tv Newsmakers CSPAN July 25, 2010 6:00pm-6:30pm EDT
appear in how would you define victory in afghanistan? had you think that will look like? how much time do think congress will give president obama to achieve those goals? >> victory to me is success. it is not something that is going to be a side thing at the end of the war. it will be a gradual thing. .
beyond the july 2011 time. >> q said it would take several years during and what do you think of afghanistan -- you said it would take several years. what do you think afghanistan will look like. >> there are parts that are secure now. i would say, is iraq's secure? we are pulling out totally by the end of next year, down to 50,000 by the end of this year if my recollection is correct. is iraq secure? we are leaving. everyone agrees we should be. are we leaving its secure?
are we reducing forces when it is secure? is it for most purposes secure? yes. is it secure enough so it is on the right path to security with some confidence? yes, and that is what i think afghanistan would look like in july of 2011, said it would be substantially secure and the rest of it will be clearly on a path towards security for its people, and on a half where the talabani is clearly not going to be able to reassert control because the afghan police will be in control of the country and providing the principal security for afghanistan. the measure of success for me is whether or not afghan security forces are able to provide
security for the principle of their economy. >> you recently visited kandahar when the southern region, and also the governor. you came back and talk about this offensive coming up, and afghan army is supposed to take the lead, after which they will take the lead in the holding. we have seen some problems doing those things. you seem more optimistic than most people i talk to. >> i would think of the argument would be it is not going to be perfect success for lack of success. it will be whether or not the area in the heart of taliban country will be significantly
put fact -- put back into the security control of the afghan army. of what is interesting about the effort which is going to begin by the end of july, beginning of august is not only is it an effort going right into the heart of the taliban area, but it will loosen their grip. without much doubt, their growth is going to be loosened. does that mean it will not come back at night? no. does that mean there will not be i.e. these exploding -- ied's exploding? no, but it will be much more in control in the area after this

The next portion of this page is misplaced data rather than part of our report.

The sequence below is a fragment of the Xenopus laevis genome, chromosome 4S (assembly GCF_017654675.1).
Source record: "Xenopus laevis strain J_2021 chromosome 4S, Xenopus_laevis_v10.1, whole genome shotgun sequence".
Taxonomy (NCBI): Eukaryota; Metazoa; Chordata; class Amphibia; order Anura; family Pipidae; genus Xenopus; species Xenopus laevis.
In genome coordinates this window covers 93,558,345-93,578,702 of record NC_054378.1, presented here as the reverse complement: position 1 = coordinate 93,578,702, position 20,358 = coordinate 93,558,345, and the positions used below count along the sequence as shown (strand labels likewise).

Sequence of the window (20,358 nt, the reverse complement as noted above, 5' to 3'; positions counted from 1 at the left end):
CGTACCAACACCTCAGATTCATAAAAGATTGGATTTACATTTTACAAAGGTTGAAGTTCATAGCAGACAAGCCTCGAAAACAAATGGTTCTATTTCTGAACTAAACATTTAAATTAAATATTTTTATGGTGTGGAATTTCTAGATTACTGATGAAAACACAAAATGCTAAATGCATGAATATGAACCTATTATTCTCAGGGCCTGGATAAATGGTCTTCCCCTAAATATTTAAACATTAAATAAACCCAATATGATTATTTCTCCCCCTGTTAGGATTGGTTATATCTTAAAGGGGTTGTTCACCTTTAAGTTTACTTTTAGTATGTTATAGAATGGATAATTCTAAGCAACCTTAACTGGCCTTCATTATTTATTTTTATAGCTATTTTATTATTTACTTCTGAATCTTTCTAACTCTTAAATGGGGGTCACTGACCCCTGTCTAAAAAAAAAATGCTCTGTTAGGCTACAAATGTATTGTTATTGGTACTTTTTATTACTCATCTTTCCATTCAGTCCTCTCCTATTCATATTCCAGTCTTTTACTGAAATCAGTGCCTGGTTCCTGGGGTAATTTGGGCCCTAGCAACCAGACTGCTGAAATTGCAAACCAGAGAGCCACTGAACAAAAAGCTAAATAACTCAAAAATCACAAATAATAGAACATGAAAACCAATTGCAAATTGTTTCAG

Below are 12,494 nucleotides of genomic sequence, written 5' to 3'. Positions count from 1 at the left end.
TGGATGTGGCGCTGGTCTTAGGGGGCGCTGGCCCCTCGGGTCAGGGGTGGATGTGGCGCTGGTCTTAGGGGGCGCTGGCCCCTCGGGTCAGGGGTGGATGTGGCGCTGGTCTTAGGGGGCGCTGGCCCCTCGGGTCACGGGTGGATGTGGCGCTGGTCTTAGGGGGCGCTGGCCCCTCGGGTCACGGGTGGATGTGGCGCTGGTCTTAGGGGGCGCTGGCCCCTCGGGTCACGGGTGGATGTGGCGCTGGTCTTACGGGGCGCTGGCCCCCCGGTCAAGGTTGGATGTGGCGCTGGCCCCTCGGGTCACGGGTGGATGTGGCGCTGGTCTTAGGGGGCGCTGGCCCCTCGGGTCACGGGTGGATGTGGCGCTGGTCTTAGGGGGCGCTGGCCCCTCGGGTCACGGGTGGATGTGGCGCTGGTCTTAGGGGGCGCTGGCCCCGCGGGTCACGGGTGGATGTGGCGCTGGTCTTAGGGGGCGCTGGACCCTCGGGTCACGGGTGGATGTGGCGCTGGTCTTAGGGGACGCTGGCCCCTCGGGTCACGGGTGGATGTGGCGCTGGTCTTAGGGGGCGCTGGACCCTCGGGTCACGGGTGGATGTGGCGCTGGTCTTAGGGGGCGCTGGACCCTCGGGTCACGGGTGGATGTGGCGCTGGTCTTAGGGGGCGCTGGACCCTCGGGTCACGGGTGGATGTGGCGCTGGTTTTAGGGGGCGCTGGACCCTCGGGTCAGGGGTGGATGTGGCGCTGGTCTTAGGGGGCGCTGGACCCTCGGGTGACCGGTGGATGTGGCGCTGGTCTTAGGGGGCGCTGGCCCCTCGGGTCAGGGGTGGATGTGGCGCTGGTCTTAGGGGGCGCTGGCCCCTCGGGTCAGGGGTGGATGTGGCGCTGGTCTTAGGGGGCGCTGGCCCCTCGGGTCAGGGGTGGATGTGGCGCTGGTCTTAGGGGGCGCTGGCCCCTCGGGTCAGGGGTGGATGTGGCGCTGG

effort is made then it is now, and what i've point to as perhaps the most important part of this is the afghan army is not only going to be there as partners for us and other coalition forces. it is going to be in the lead. those are significant words. they are significant to the american people and the afghan people. you were notice those words were focused on. it is a timetable for providing security, when the transition is going to begin, and the goal is to complete that transition with a beginning point and an ending point.
when the afghan forces are in the lead, the taliban propaganda that the united states is there to dominate afghanistan will be shown for the lie that it is. the propaganda tool the taliban uses -- foreign forces occupying our property, and that the motive is an ulterior motive face shown to be false propaganda. when the afghan forces are not just for ordering with us but were actually in the lead in providing security, i think it is the worst nightmare for the taliban when forces are providing security and in the lead for doing so. >> we put the man believed it -- we put them in the lead, and it became part of the narrative of the world that they were just not ready.
>> will there be stumbles'? yes. are there enough afghan troops that can take the lead now on one campaign? clearly. when i kept pressing the afghan defense minister and their prime minister about afghanistan taking responsibility for their own security, they responded positively, saying yes, they have got enough forces in some areas, but secondly, they decided to send some additional battalions. in a letter i saw, ok, you are making an important point. we're sending three additional battalions. that is exactly what i think they should be doing.